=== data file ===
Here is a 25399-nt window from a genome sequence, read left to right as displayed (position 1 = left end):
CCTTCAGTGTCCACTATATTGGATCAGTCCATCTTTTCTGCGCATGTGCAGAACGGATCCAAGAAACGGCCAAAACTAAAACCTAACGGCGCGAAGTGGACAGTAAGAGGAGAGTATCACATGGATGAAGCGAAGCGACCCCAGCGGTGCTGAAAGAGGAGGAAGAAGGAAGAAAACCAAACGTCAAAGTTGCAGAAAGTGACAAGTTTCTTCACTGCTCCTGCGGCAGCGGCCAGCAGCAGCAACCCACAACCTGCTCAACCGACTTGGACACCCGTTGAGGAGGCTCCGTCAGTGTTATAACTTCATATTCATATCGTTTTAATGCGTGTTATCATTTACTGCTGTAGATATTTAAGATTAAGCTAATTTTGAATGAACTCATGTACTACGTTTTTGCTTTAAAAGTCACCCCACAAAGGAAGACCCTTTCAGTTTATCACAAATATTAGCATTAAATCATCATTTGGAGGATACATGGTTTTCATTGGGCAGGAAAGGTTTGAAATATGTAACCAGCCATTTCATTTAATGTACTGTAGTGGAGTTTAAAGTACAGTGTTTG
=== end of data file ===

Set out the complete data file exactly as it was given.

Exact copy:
Here is a 25399-nt window from a genome sequence, read left to right as displayed (position 1 = left end):
CCTTCAGTGTCCACTATATTGGATCAGTCCATCTTTTCTGCGCATGTGCAGAACGGATCCAAGAAACGGCCAAAACTAAAACCTAACGGCGCGAAGTGGACAGTAAGAGGAGAGTATCACATGGATGAAGCGAAGCGACCCCAGCGGTGCTGAAAGAGGAGGAAGAAGGAAGAAAACCAAACGTCAAAGTTGCAGAAAGTGACAAGTTTCTTCACTGCTCCTGCGGCAGCGGCCAGCAGCAGCAACCCACAACCTGCTCAACCGACTTGGACACCCGTTGAGGAGGCTCCGTCAGTGTTATAACTTCATATTCATATCGTTTTAATGCGTGTTATCATTTACTGCTGTAGATATTTAAGATTAAGCTAATTTTGAATGAACTCATGTACTACGTTTTTGCTTTAAAAGTCACCCCACAAAGGAAGACCCTTTCAGTTTATCACAAATATTAGCATTAAATCATCATTTGGAGGATACATGGTTTTCATTGGGCAGGAAAGGTTTGAAATATGTAACCAGCCATTTCATTTAATGTACTGTAGTGGAGTTTAAAGTACAGTGTTTG